The artistic direction of Xenosaga, with its meticulously sculpted environments and impressively high-polygon count character models, is astonishing. The fact that the game takes place thousands of years into the future gives the developers complete freedom in concocting futuristic architectural design. Nearly every area that you’ll explore is loaded with theoretically functional gadgets and devices. The battle sequences are fluid and fast with tons of awesome particle effects and other visual niceties thrown in for good measure. As you move around in the field, your character will turn his or her head in the direction of things that can be interacted with. The areas that you'll explore are immense, their size is only equaled by their unbelievable design style. The sheer attention to detail as you explore new areas is mind-blowing, every turn yields amazing nuances that give way to a world rife with wonder and thought-provoking stimulation.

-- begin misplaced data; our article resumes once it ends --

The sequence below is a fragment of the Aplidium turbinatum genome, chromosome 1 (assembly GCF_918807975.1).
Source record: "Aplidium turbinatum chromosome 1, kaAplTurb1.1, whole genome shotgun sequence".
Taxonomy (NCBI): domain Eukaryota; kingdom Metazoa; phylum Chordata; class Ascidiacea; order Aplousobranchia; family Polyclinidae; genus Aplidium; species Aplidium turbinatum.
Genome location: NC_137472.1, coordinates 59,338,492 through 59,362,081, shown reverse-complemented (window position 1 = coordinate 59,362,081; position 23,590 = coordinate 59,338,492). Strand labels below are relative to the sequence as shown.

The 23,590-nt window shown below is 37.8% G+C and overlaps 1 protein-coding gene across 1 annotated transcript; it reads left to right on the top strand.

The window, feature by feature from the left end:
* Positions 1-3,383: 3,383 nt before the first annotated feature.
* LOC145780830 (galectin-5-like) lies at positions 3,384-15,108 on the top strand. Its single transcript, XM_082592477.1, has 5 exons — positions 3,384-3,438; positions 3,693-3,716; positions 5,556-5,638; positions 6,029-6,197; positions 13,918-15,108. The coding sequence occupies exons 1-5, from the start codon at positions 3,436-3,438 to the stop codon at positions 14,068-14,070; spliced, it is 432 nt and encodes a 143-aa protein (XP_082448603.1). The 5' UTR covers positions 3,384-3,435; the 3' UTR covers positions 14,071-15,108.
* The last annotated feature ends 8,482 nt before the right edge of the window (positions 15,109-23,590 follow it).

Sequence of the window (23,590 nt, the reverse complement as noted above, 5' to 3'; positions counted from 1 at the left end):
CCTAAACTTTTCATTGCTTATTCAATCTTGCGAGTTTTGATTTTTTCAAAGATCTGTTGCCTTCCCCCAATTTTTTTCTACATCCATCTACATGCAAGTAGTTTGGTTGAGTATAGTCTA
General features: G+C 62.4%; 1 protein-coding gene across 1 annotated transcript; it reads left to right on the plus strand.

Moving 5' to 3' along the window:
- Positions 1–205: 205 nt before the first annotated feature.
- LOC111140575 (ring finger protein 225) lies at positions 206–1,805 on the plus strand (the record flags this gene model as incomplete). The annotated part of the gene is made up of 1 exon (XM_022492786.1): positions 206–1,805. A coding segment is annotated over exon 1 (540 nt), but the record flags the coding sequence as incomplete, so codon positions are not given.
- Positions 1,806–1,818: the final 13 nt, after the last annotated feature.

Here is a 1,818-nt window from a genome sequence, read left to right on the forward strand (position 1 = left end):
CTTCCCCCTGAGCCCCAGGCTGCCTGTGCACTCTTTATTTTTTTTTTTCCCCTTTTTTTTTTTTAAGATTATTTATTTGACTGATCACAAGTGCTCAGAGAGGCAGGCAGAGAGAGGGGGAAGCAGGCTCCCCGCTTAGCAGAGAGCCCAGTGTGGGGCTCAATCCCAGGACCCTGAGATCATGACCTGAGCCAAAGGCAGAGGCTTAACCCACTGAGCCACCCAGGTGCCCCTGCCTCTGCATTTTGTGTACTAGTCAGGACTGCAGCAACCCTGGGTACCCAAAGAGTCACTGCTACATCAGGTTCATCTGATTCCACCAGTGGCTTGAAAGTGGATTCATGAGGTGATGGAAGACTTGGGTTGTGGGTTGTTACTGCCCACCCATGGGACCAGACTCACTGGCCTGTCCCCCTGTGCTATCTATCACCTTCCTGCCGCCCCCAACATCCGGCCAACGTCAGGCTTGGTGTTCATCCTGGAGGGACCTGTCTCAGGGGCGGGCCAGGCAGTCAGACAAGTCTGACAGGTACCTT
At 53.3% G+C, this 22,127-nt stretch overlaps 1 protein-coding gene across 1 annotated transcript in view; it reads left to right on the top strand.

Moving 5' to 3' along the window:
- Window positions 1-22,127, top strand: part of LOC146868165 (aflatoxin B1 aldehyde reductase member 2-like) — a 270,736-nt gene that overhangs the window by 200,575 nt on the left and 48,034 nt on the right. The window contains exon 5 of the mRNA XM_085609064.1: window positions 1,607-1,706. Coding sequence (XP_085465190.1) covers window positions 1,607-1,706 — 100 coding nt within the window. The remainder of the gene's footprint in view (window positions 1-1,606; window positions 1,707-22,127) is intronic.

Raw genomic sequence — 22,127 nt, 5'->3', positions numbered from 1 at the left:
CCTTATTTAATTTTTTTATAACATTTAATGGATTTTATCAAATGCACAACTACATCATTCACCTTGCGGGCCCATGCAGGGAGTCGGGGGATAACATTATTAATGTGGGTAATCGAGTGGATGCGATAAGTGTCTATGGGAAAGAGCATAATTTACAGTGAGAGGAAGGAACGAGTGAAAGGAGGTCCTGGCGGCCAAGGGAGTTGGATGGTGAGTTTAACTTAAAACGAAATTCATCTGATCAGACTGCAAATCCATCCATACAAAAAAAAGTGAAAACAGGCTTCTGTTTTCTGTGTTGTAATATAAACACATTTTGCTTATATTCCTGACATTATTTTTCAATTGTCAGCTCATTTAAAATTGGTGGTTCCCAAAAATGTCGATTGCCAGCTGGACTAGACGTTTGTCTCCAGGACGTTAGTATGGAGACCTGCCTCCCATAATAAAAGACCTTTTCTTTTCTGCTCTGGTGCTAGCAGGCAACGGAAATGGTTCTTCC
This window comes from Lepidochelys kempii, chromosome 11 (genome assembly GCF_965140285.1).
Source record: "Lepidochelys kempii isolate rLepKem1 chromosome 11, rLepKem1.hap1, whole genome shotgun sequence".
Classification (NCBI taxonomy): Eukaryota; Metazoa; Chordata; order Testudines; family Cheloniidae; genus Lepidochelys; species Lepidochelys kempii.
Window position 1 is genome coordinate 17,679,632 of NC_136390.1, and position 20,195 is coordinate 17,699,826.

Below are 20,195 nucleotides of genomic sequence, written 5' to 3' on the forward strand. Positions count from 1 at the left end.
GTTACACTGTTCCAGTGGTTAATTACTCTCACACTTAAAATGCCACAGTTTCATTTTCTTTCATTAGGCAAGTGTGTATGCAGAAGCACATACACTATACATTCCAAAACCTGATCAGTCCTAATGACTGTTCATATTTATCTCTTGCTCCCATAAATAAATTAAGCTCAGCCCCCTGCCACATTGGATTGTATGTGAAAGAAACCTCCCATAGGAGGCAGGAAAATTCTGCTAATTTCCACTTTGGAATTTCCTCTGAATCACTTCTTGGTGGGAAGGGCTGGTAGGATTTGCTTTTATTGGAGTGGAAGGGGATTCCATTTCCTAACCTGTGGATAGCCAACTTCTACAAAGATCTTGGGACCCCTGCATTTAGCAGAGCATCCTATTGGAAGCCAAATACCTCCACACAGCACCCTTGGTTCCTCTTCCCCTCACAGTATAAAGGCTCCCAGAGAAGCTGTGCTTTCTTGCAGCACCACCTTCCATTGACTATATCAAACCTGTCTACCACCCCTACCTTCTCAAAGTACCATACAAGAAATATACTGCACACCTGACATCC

You never know for certain when the cinemas are pre-rendered or whether they are being rendered in real-time. The whole cinematic experience is so seamless that it just fits together perfectly all the way through, and that’s not to say that there isn't tons of amazing visuals, because there is. It is simply a perfect culmination of technology and cinematography.